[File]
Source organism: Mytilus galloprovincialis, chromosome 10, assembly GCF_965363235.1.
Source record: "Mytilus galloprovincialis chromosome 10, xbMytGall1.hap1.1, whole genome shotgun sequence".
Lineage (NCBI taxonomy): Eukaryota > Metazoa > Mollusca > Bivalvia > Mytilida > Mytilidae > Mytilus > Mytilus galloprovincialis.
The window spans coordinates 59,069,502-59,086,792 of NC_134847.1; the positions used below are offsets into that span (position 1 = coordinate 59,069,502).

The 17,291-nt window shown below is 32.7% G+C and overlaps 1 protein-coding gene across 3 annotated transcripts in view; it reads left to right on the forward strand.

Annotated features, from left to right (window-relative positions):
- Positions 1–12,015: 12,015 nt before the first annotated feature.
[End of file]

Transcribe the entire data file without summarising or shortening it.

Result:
Source organism: Mytilus galloprovincialis, chromosome 10, assembly GCF_965363235.1.
Source record: "Mytilus galloprovincialis chromosome 10, xbMytGall1.hap1.1, whole genome shotgun sequence".
Lineage (NCBI taxonomy): Eukaryota > Metazoa > Mollusca > Bivalvia > Mytilida > Mytilidae > Mytilus > Mytilus galloprovincialis.
The window spans coordinates 59,069,502-59,086,792 of NC_134847.1; the positions used below are offsets into that span (position 1 = coordinate 59,069,502).

The 17,291-nt window shown below is 32.7% G+C and overlaps 1 protein-coding gene across 3 annotated transcripts in view; it reads left to right on the forward strand.

Annotated features, from left to right (window-relative positions):
- Positions 1–12,015: 12,015 nt before the first annotated feature.